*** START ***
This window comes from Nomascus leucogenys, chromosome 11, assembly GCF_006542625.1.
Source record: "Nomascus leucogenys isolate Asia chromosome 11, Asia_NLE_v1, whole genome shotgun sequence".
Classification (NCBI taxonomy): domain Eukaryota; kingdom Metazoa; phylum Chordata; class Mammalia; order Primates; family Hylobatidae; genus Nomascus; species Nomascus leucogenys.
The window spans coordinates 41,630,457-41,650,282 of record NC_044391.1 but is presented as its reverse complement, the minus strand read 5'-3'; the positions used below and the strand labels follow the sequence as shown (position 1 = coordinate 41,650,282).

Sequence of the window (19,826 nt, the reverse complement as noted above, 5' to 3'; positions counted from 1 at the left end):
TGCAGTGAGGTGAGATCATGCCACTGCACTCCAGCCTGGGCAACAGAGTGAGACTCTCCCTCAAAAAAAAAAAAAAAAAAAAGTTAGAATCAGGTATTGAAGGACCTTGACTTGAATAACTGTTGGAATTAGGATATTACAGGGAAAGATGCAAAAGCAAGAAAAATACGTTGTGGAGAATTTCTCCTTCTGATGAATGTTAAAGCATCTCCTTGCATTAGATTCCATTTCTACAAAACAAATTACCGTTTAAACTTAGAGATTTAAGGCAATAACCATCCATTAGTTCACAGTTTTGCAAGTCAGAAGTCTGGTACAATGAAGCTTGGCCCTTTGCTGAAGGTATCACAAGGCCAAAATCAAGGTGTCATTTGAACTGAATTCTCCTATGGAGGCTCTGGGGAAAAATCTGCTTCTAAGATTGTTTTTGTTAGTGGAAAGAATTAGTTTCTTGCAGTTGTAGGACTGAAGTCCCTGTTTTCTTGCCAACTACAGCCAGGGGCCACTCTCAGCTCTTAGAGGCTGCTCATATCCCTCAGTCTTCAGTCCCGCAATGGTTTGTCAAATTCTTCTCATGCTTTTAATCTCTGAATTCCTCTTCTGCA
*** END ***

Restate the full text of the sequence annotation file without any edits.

This window comes from Nomascus leucogenys, chromosome 11, assembly GCF_006542625.1.
Source record: "Nomascus leucogenys isolate Asia chromosome 11, Asia_NLE_v1, whole genome shotgun sequence".
Classification (NCBI taxonomy): domain Eukaryota; kingdom Metazoa; phylum Chordata; class Mammalia; order Primates; family Hylobatidae; genus Nomascus; species Nomascus leucogenys.
The window spans coordinates 41,630,457-41,650,282 of record NC_044391.1 but is presented as its reverse complement, the minus strand read 5'-3'; the positions used below and the strand labels follow the sequence as shown (position 1 = coordinate 41,650,282).

Sequence of the window (19,826 nt, the reverse complement as noted above, 5' to 3'; positions counted from 1 at the left end):
TGCAGTGAGGTGAGATCATGCCACTGCACTCCAGCCTGGGCAACAGAGTGAGACTCTCCCTCAAAAAAAAAAAAAAAAAAAAGTTAGAATCAGGTATTGAAGGACCTTGACTTGAATAACTGTTGGAATTAGGATATTACAGGGAAAGATGCAAAAGCAAGAAAAATACGTTGTGGAGAATTTCTCCTTCTGATGAATGTTAAAGCATCTCCTTGCATTAGATTCCATTTCTACAAAACAAATTACCGTTTAAACTTAGAGATTTAAGGCAATAACCATCCATTAGTTCACAGTTTTGCAAGTCAGAAGTCTGGTACAATGAAGCTTGGCCCTTTGCTGAAGGTATCACAAGGCCAAAATCAAGGTGTCATTTGAACTGAATTCTCCTATGGAGGCTCTGGGGAAAAATCTGCTTCTAAGATTGTTTTTGTTAGTGGAAAGAATTAGTTTCTTGCAGTTGTAGGACTGAAGTCCCTGTTTTCTTGCCAACTACAGCCAGGGGCCACTCTCAGCTCTTAGAGGCTGCTCATATCCCTCAGTCTTCAGTCCCGCAATGGTTTGTCAAATTCTTCTCATGCTTTTAATCTCTGAATTCCTCTTCTGCA